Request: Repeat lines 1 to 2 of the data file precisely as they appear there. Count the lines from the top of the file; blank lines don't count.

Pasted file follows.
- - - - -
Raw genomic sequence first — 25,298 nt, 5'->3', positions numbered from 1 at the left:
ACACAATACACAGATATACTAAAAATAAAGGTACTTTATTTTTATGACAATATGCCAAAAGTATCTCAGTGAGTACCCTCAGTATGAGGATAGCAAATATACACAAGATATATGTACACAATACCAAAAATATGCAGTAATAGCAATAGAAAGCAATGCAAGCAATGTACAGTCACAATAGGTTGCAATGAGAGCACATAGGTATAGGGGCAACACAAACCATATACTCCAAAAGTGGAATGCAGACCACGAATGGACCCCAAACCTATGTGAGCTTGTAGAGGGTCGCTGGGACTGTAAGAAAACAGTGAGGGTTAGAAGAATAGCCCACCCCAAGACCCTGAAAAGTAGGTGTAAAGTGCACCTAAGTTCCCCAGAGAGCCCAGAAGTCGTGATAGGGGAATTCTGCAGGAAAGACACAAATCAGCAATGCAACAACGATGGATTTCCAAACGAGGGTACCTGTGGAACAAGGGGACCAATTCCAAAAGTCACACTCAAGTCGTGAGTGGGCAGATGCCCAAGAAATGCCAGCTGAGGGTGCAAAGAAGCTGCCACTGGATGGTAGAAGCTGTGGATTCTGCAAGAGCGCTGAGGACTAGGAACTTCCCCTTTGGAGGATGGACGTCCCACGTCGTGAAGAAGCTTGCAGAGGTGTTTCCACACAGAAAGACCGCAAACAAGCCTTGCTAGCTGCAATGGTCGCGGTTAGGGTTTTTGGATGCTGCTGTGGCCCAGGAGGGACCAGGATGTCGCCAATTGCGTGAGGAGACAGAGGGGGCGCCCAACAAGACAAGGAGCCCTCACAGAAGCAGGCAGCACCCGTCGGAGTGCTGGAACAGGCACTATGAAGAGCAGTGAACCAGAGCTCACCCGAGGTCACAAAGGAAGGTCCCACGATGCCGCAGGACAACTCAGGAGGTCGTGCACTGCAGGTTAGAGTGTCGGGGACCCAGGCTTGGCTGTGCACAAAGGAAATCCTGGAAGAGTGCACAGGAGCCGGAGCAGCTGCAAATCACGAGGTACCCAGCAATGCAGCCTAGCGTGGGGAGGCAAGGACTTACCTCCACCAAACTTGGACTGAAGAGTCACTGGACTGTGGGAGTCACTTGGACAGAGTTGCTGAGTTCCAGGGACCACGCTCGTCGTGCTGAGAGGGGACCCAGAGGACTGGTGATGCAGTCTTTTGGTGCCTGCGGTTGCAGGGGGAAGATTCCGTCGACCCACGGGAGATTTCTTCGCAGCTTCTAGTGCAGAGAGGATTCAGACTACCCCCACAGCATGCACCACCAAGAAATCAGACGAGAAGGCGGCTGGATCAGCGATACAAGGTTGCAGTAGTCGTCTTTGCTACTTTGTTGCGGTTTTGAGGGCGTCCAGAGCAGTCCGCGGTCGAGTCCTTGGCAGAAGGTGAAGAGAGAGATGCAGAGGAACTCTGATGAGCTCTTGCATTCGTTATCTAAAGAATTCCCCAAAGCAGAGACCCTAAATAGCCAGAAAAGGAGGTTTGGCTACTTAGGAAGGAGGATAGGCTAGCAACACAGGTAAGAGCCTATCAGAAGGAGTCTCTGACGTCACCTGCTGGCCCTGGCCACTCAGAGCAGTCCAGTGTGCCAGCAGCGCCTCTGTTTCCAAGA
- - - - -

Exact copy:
Raw genomic sequence first — 25,298 nt, 5'->3', positions numbered from 1 at the left:
ACACAATACACAGATATACTAAAAATAAAGGTACTTTATTTTTATGACAATATGCCAAAAGTATCTCAGTGAGTACCCTCAGTATGAGGATAGCAAATATACACAAGATATATGTACACAATACCAAAAATATGCAGTAATAGCAATAGAAAGCAATGCAAGCAATGTACAGTCACAATAGGTTGCAATGAGAGCACATAGGTATAGGGGCAACACAAACCATATACTCCAAAAGTGGAATGCAGACCACGAATGGACCCCAAACCTATGTGAGCTTGTAGAGGGTCGCTGGGACTGTAAGAAAACAGTGAGGGTTAGAAGAATAGCCCACCCCAAGACCCTGAAAAGTAGGTGTAAAGTGCACCTAAGTTCCCCAGAGAGCCCAGAAGTCGTGATAGGGGAATTCTGCAGGAAAGACACAAATCAGCAATGCAACAACGATGGATTTCCAAACGAGGGTACCTGTGGAACAAGGGGACCAATTCCAAAAGTCACACTCAAGTCGTGAGTGGGCAGATGCCCAAGAAATGCCAGCTGAGGGTGCAAAGAAGCTGCCACTGGATGGTAGAAGCTGTGGATTCTGCAAGAGCGCTGAGGACTAGGAACTTCCCCTTTGGAGGATGGACGTCCCACGTCGTGAAGAAGCTTGCAGAGGTGTTTCCACACAGAAAGACCGCAAACAAGCCTTGCTAGCTGCAATGGTCGCGGTTAGGGTTTTTGGATGCTGCTGTGGCCCAGGAGGGACCAGGATGTCGCCAATTGCGTGAGGAGACAGAGGGGGCGCCCAACAAGACAAGGAGCCCTCACAGAAGCAGGCAGCACCCGTCGGAGTGCTGGAACAGGCACTATGAAGAGCAGTGAACCAGAGCTCACCCGAGGTCACAAAGGAAGGTCCCACGATGCCGCAGGACAACTCAGGAGGTCGTGCACTGCAGGTTAGAGTGTCGGGGACCCAGGCTTGGCTGTGCACAAAGGAAATCCTGGAAGAGTGCACAGGAGCCGGAGCAGCTGCAAATCACGAGGTACCCAGCAATGCAGCCTAGCGTGGGGAGGCAAGGACTTACCTCCACCAAACTTGGACTGAAGAGTCACTGGACTGTGGGAGTCACTTGGACAGAGTTGCTGAGTTCCAGGGACCACGCTCGTCGTGCTGAGAGGGGACCCAGAGGACTGGTGATGCAGTCTTTTGGTGCCTGCGGTTGCAGGGGGAAGATTCCGTCGACCCACGGGAGATTTCTTCGCAGCTTCTAGTGCAGAGAGGATTCAGACTACCCCCACAGCATGCACCACCAAGAAATCAGACGAGAAGGCGGCTGGATCAGCGATACAAGGTTGCAGTAGTCGTCTTTGCTACTTTGTTGCGGTTTTGAGGGCGTCCAGAGCAGTCCGCGGTCGAGTCCTTGGCAGAAGGTGAAGAGAGAGATGCAGAGGAACTCTGATGAGCTCTTGCATTCGTTATCTAAAGAATTCCCCAAAGCAGAGACCCTAAATAGCCAGAAAAGGAGGTTTGGCTACTTAGGAAGGAGGATAGGCTAGCAACACAGGTAAGAGCCTATCAGAAGGAGTCTCTGACGTCACCTGCTGGCCCTGGCCACTCAGAGCAGTCCAGTGTGCCAGCAGCGCCTCTGTTTCCAAGA